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Cannabis Has Become A Real Estate Selling Point

Cannabis

Americans spend a whopping $40 billion every year shopping under the influence. But there’s a new high-dollar twist to that trend that realtors are hoping will be a billion-dollar bonanza for them.  

According to the latest Drunk Shopping survey, more than a quarter of Americans admit to shopping under the influence of alcohol. That’s some 53.4 million people making purchases under varying degrees of inebriation.  

The survey finds that 79 percent of alcohol consumers have made at least one drunk purchase, with clothing and shoes being the most common acquisition. Of course, it’s easier and preferable to shop under the influence online, and that results in purchases of everything from pets and vacation packages to furniture, and even cars.

Now, imagine that on a much larger scale ...

The real estate industry, which has used alcohol to lubricate potential buyers for decades, is turning a “new leaf”.

Due to certain legal issues, there is no official study on people’s spending when under the influence of marijuana, but here is some data on people grocery shopping under the cannabis influence.

And then this summer, Rodeo Realty partnered with Society Group PR and the Mota Group — a members-only club for cannabis creatives — to hold what they say is the first-ever "cannabis open house" in California.

Alexander Alic, founder and CEO of Society Group PR, told Business Insider the idea to “brand an entire house with cannabis” originated with him. 

“We’ll put cannabis plants in the MLS photos, we’ll have a trimming open house where brokers can get up close and personal with a cannabis plant and learn how to trim and cure it. And then we’ll throw a huge party where we have a bunch of cannabis activations from all these new brands and show people the evolution of cannabis.”

Some 100 invited guests gathered to enjoy cannabis-infused chocolates, gummies, and other edibles, and vape pens. They even took time out for CBD cream massages in between tours of kitchen cabinets and tubs. At the event, dubbed “The Greenleaf Cannabis Laboratory,” there was even a marijuana plant included in the home's listing photos.

The idea was to host a cannabis open house to lure more buyers to the $3.5 million home for sale. And apparently it worked. The agent got an offer on the home three days later, and it went into escrow within two weeks. That got everyone else thinking, of course. 

Related: Three Stocks To Watch Ahead Of Earnings Season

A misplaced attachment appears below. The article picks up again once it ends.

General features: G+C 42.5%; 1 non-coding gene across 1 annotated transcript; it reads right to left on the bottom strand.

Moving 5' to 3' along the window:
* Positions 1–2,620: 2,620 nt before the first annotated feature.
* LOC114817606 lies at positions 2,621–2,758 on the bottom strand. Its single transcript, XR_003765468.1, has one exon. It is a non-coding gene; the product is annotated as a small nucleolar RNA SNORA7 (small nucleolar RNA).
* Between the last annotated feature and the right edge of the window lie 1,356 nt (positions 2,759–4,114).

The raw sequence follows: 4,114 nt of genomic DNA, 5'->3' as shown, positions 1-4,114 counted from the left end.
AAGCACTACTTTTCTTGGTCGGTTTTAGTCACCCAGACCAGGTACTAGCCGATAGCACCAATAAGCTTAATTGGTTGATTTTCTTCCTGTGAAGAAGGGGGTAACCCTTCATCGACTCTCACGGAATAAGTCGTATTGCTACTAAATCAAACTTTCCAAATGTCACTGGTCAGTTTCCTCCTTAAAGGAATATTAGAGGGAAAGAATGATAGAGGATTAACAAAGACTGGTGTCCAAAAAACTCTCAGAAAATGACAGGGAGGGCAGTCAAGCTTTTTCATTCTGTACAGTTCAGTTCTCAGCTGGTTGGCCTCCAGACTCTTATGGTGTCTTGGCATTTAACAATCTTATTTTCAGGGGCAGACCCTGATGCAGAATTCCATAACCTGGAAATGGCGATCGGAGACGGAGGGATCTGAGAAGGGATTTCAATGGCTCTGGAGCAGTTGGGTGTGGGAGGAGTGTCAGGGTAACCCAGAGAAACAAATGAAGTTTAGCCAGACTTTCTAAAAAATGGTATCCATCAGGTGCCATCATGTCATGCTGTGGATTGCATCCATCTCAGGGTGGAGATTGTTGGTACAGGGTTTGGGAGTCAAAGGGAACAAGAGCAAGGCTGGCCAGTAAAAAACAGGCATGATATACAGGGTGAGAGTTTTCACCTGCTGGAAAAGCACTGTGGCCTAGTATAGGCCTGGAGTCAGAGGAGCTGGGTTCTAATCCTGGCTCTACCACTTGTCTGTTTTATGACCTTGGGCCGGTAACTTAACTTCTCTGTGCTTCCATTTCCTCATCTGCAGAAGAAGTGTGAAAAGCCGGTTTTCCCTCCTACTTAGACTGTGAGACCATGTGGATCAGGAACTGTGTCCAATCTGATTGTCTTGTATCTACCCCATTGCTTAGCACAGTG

Real estate agents and developers are just beginning to use cannabis to appeal to buyers of luxury properties. Eleven states and Washington, DC, have now legalized marijuana for recreational use for adults over 21, so the market is still limited. 

Recreational marijuana has been legal in Los Angeles for two years now and it seems that realtors and real estate developers are lining up to join forces. And their cooperation extends far beyond a simple Cannabis Open House. 

In July, Los Angeles luxury developer Ramtin Ray Nosrati announced five "marijuana mansions" to be finished by the end of the year. The homes will come with a cannabis conservatory featuring a ventilated, hydroponic cultivation gallery with a secret entrance. They will cost between $30 million and $40 million.

Not everyone will be thrilled with the cannabis-themed open houses, so realtors for now have to tread carefully. They risk alienating other potential buyers. 

According to the Gallup poll, 13% of Americans say they "regularly" or "occasionally" use or smoke marijuana. Even though the rate is significantly higher among the 18 to 29 age group, they are not exactly the perfect target group for multi-million-dollar homes.

Either way, just being in the news is a great PR move. Case in point: A recently sold house in Philadelphia featured a “sex room” in the basement. While the attention angered the neighbors, the listing had half a million visits in the first 24 hours.

By Michael Kern for Safehaven.com

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  • Herk on November 09 2019 said:
    On the other hand, I live in Jackson County in Oregon and am about to move back east because this whole valley has been ruined by the cannabis industry, it stinks like a skunk from the end of July till Thanksgiving, my car smells like it, my house and clothes smell of it, I don't use it and I don't like the smell and the claustrophobic effect of being trapped by it, never being able to get away from it. So a very few people are making a lot of money, saw a new McClaren the other day, a $300,000 car, but all of us have to suffer from the stench of the growers. Also, for me the pollen is unbelievably powerful, it used to be I had hay fever from late March through April, now it is almost mid November and I am still sneezing. Even people with no allergy issues are complaining of it. I was all for legalization but I assumed that common sense would keep it from getting this out of control. Kids not able to play outside because of the overwhelming smell of it. On the lighter side they have retired most of the drug sniffing dogs, their noses are always filled with MJ so their training is more or less ruined.

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